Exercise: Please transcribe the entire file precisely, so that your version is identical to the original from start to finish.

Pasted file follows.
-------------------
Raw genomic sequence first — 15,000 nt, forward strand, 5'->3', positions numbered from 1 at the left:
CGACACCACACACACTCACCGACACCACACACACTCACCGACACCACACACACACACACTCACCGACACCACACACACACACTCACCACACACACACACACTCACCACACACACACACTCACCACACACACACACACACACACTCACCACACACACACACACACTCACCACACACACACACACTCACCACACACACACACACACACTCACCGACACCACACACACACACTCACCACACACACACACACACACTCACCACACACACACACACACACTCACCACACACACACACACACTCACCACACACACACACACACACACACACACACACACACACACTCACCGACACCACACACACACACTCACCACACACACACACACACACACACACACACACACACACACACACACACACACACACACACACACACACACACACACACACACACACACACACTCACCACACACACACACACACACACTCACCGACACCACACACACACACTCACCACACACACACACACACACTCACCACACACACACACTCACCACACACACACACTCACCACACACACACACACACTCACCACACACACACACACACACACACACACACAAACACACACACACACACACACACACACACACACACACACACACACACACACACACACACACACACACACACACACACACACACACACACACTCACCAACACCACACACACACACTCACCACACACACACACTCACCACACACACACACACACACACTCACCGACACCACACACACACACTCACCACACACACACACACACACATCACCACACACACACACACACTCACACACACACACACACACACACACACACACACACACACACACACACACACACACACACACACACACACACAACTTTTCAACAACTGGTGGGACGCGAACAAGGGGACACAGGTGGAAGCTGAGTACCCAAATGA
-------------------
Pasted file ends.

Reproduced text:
Raw genomic sequence first — 15,000 nt, forward strand, 5'->3', positions numbered from 1 at the left:
CGACACCACACACACTCACCGACACCACACACACTCACCGACACCACACACACACACACTCACCGACACCACACACACACACTCACCACACACACACACACTCACCACACACACACACTCACCACACACACACACACACACACTCACCACACACACACACACACTCACCACACACACACACACTCACCACACACACACACACACACTCACCGACACCACACACACACACTCACCACACACACACACACACACTCACCACACACACACACACACACTCACCACACACACACACACACTCACCACACACACACACACACACACACACACACACACACACACTCACCGACACCACACACACACACTCACCACACACACACACACACACACACACACACACACACACACACACACACACACACACACACACACACACACACACACACACACACACACACACTCACCACACACACACACACACACACTCACCGACACCACACACACACACTCACCACACACACACACACACACTCACCACACACACACACTCACCACACACACACACTCACCACACACACACACACACTCACCACACACACACACACACACACACACACACAAACACACACACACACACACACACACACACACACACACACACACACACACACACACACACACACACACACACACACACACACACACACACACTCACCAACACCACACACACACACTCACCACACACACACACTCACCACACACACACACACACACACTCACCGACACCACACACACACACTCACCACACACACACACACACACATCACCACACACACACACACACTCACACACACACACACACACACACACACACACACACACACACACACACACACACACACACACACACACACACAACTTTTCAACAACTGGTGGGACGCGAACAAGGGGACACAGGTGGAAGCTGAGTACCCAAATGA